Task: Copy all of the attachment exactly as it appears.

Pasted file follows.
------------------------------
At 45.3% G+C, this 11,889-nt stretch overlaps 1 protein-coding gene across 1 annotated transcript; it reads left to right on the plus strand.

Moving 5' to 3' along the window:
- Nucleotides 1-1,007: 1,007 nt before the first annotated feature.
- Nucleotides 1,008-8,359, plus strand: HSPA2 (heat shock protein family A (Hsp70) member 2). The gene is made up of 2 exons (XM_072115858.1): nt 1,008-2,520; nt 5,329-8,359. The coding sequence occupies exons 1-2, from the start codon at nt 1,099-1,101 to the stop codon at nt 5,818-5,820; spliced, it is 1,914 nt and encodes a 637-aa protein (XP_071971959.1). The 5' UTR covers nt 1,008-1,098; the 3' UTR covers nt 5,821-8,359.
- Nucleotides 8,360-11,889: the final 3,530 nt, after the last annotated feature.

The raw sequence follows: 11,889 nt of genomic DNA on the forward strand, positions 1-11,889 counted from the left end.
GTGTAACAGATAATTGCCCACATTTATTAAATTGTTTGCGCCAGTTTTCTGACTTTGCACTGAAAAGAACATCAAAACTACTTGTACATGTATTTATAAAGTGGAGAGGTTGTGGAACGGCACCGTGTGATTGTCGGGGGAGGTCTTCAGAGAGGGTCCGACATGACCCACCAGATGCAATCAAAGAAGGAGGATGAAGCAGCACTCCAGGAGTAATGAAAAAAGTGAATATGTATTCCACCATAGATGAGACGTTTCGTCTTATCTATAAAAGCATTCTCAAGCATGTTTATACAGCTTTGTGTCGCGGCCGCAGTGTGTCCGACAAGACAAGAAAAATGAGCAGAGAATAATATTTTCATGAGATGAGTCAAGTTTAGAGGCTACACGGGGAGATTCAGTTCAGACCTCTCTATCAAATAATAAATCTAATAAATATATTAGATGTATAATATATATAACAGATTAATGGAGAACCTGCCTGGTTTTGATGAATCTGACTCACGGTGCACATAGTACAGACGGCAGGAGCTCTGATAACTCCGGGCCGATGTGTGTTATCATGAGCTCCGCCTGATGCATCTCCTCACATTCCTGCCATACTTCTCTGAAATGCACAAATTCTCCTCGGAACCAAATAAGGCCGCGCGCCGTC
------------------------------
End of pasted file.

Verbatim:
At 45.3% G+C, this 11,889-nt stretch overlaps 1 protein-coding gene across 1 annotated transcript; it reads left to right on the plus strand.

Moving 5' to 3' along the window:
- Nucleotides 1-1,007: 1,007 nt before the first annotated feature.
- Nucleotides 1,008-8,359, plus strand: HSPA2 (heat shock protein family A (Hsp70) member 2). The gene is made up of 2 exons (XM_072115858.1): nt 1,008-2,520; nt 5,329-8,359. The coding sequence occupies exons 1-2, from the start codon at nt 1,099-1,101 to the stop codon at nt 5,818-5,820; spliced, it is 1,914 nt and encodes a 637-aa protein (XP_071971959.1). The 5' UTR covers nt 1,008-1,098; the 3' UTR covers nt 5,821-8,359.
- Nucleotides 8,360-11,889: the final 3,530 nt, after the last annotated feature.

The raw sequence follows: 11,889 nt of genomic DNA on the forward strand, positions 1-11,889 counted from the left end.
GTGTAACAGATAATTGCCCACATTTATTAAATTGTTTGCGCCAGTTTTCTGACTTTGCACTGAAAAGAACATCAAAACTACTTGTACATGTATTTATAAAGTGGAGAGGTTGTGGAACGGCACCGTGTGATTGTCGGGGGAGGTCTTCAGAGAGGGTCCGACATGACCCACCAGATGCAATCAAAGAAGGAGGATGAAGCAGCACTCCAGGAGTAATGAAAAAAGTGAATATGTATTCCACCATAGATGAGACGTTTCGTCTTATCTATAAAAGCATTCTCAAGCATGTTTATACAGCTTTGTGTCGCGGCCGCAGTGTGTCCGACAAGACAAGAAAAATGAGCAGAGAATAATATTTTCATGAGATGAGTCAAGTTTAGAGGCTACACGGGGAGATTCAGTTCAGACCTCTCTATCAAATAATAAATCTAATAAATATATTAGATGTATAATATATATAACAGATTAATGGAGAACCTGCCTGGTTTTGATGAATCTGACTCACGGTGCACATAGTACAGACGGCAGGAGCTCTGATAACTCCGGGCCGATGTGTGTTATCATGAGCTCCGCCTGATGCATCTCCTCACATTCCTGCCATACTTCTCTGAAATGCACAAATTCTCCTCGGAACCAAATAAGGCCGCGCGCCGTC